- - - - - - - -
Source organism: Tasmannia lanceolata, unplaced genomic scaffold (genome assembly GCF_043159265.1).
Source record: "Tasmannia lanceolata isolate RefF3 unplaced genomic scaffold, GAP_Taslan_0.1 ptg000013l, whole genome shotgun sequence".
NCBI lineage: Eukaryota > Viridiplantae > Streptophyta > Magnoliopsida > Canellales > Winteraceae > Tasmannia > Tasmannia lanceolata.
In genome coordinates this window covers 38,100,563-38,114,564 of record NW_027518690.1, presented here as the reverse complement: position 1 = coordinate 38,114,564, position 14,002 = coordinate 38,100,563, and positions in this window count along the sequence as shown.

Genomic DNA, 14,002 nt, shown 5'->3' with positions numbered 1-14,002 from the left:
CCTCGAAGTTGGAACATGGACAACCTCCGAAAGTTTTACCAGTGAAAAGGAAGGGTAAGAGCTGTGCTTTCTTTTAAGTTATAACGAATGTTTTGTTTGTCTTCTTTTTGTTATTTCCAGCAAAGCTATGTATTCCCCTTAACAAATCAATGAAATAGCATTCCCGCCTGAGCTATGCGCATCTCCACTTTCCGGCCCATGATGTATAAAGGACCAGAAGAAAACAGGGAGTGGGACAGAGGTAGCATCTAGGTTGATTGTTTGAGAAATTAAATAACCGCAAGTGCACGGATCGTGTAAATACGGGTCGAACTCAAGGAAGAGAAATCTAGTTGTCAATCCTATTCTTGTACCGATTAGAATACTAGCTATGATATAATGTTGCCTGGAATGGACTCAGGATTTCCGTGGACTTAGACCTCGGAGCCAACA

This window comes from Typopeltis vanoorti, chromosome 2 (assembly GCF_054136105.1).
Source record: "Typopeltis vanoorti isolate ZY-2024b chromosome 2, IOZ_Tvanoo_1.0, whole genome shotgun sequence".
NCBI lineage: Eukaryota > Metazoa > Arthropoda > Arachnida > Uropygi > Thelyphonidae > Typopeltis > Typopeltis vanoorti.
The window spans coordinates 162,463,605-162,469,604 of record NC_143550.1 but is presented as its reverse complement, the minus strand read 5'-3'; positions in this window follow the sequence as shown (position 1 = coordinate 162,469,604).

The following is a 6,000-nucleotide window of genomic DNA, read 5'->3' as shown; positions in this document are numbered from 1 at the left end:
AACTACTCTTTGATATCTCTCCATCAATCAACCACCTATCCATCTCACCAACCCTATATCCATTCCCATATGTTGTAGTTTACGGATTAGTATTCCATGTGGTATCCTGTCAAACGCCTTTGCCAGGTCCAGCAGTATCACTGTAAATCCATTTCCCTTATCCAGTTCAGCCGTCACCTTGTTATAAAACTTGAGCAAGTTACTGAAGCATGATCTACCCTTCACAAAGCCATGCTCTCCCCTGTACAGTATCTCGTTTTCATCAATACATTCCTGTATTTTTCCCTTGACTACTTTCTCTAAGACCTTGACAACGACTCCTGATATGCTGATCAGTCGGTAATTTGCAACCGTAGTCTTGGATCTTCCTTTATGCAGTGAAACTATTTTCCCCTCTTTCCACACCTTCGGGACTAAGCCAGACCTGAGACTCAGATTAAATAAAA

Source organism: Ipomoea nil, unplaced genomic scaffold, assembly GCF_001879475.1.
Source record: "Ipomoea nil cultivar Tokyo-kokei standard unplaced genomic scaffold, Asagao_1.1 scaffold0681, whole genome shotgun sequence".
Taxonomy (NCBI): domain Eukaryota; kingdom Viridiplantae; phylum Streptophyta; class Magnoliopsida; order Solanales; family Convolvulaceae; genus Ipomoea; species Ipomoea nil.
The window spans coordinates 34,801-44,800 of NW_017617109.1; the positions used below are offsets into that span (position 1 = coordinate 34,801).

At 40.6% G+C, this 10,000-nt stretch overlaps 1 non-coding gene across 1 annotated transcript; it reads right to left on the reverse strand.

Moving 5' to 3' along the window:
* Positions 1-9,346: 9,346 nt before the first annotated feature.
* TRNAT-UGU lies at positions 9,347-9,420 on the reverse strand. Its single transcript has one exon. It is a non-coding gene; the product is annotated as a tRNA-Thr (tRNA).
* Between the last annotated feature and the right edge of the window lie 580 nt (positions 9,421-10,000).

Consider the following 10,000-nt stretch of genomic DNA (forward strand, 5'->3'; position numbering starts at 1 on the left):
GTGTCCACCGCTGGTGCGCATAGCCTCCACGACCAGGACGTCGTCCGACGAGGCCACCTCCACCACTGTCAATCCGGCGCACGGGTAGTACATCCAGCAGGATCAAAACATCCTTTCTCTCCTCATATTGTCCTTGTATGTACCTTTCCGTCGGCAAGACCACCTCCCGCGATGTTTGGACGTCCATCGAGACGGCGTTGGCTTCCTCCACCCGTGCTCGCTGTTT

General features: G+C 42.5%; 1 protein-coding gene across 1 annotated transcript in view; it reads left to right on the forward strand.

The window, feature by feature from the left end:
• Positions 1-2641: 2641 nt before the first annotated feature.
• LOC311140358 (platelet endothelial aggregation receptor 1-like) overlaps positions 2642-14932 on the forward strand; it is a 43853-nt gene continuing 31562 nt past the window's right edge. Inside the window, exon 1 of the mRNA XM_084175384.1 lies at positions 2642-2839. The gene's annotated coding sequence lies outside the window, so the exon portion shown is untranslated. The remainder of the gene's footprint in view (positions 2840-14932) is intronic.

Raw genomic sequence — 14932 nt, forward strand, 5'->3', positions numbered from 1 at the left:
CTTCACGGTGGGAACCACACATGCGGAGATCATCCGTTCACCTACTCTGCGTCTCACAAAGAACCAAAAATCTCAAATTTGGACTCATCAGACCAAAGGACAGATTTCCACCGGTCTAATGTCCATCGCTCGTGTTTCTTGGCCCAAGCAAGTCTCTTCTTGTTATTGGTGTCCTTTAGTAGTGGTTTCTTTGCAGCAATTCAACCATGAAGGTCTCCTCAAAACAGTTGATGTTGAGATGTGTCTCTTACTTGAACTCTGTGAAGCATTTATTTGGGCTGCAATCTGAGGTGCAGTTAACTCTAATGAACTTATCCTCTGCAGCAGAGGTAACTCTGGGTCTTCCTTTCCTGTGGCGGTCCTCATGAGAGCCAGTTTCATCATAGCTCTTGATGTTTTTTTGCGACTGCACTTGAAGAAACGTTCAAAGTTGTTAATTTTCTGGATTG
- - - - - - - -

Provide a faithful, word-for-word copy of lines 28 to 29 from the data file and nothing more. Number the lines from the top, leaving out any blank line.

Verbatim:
Raw genomic sequence — 14932 nt, forward strand, 5'->3', positions numbered from 1 at the left:
CTTCACGGTGGGAACCACACATGCGGAGATCATCCGTTCACCTACTCTGCGTCTCACAAAGAACCAAAAATCTCAAATTTGGACTCATCAGACCAAAGGACAGATTTCCACCGGTCTAATGTCCATCGCTCGTGTTTCTTGGCCCAAGCAAGTCTCTTCTTGTTATTGGTGTCCTTTAGTAGTGGTTTCTTTGCAGCAATTCAACCATGAAGGTCTCCTCAAAACAGTTGATGTTGAGATGTGTCTCTTACTTGAACTCTGTGAAGCATTTATTTGGGCTGCAATCTGAGGTGCAGTTAACTCTAATGAACTTATCCTCTGCAGCAGAGGTAACTCTGGGTCTTCCTTTCCTGTGGCGGTCCTCATGAGAGCCAGTTTCATCATAGCTCTTGATGTTTTTTTGCGACTGCACTTGAAGAAACGTTCAAAGTTGTTAATTTTCTGGATTG